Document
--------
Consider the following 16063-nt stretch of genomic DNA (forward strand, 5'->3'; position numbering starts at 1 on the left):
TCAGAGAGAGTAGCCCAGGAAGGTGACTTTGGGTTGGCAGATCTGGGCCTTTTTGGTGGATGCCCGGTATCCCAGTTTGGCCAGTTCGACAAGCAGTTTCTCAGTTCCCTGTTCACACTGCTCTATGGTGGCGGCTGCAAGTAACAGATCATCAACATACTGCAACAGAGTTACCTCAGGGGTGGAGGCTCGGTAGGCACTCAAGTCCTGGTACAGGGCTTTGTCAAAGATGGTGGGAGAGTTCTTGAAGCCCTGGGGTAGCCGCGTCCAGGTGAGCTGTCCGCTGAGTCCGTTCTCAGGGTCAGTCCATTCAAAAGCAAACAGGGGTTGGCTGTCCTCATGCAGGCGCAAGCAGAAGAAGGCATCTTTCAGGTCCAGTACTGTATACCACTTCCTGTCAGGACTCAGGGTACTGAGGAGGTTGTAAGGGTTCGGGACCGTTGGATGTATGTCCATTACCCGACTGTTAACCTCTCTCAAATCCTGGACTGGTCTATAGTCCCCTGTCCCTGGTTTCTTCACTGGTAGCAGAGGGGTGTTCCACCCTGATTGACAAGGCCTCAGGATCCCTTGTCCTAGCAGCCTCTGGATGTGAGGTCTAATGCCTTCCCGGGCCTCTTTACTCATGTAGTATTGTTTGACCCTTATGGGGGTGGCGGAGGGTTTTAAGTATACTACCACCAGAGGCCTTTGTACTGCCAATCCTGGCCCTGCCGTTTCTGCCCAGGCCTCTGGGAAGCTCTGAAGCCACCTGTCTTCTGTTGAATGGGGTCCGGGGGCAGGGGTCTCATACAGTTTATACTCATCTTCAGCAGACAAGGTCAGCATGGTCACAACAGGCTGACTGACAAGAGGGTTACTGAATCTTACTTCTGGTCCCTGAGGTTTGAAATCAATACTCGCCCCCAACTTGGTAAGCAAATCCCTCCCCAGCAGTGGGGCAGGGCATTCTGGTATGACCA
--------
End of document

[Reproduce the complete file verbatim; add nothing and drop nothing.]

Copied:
Consider the following 16063-nt stretch of genomic DNA (forward strand, 5'->3'; position numbering starts at 1 on the left):
TCAGAGAGAGTAGCCCAGGAAGGTGACTTTGGGTTGGCAGATCTGGGCCTTTTTGGTGGATGCCCGGTATCCCAGTTTGGCCAGTTCGACAAGCAGTTTCTCAGTTCCCTGTTCACACTGCTCTATGGTGGCGGCTGCAAGTAACAGATCATCAACATACTGCAACAGAGTTACCTCAGGGGTGGAGGCTCGGTAGGCACTCAAGTCCTGGTACAGGGCTTTGTCAAAGATGGTGGGAGAGTTCTTGAAGCCCTGGGGTAGCCGCGTCCAGGTGAGCTGTCCGCTGAGTCCGTTCTCAGGGTCAGTCCATTCAAAAGCAAACAGGGGTTGGCTGTCCTCATGCAGGCGCAAGCAGAAGAAGGCATCTTTCAGGTCCAGTACTGTATACCACTTCCTGTCAGGACTCAGGGTACTGAGGAGGTTGTAAGGGTTCGGGACCGTTGGATGTATGTCCATTACCCGACTGTTAACCTCTCTCAAATCCTGGACTGGTCTATAGTCCCCTGTCCCTGGTTTCTTCACTGGTAGCAGAGGGGTGTTCCACCCTGATTGACAAGGCCTCAGGATCCCTTGTCCTAGCAGCCTCTGGATGTGAGGTCTAATGCCTTCCCGGGCCTCTTTACTCATGTAGTATTGTTTGACCCTTATGGGGGTGGCGGAGGGTTTTAAGTATACTACCACCAGAGGCCTTTGTACTGCCAATCCTGGCCCTGCCGTTTCTGCCCAGGCCTCTGGGAAGCTCTGAAGCCACCTGTCTTCTGTTGAATGGGGTCCGGGGGCAGGGGTCTCATACAGTTTATACTCATCTTCAGCAGACAAGGTCAGCATGGTCACAACAGGCTGACTGACAAGAGGGTTACTGAATCTTACTTCTGGTCCCTGAGGTTTGAAATCAATACTCGCCCCCAACTTGGTAAGCAAATCCCTCCCCAGCAGTGGGGCAGGGCATTCTGGTATGACCA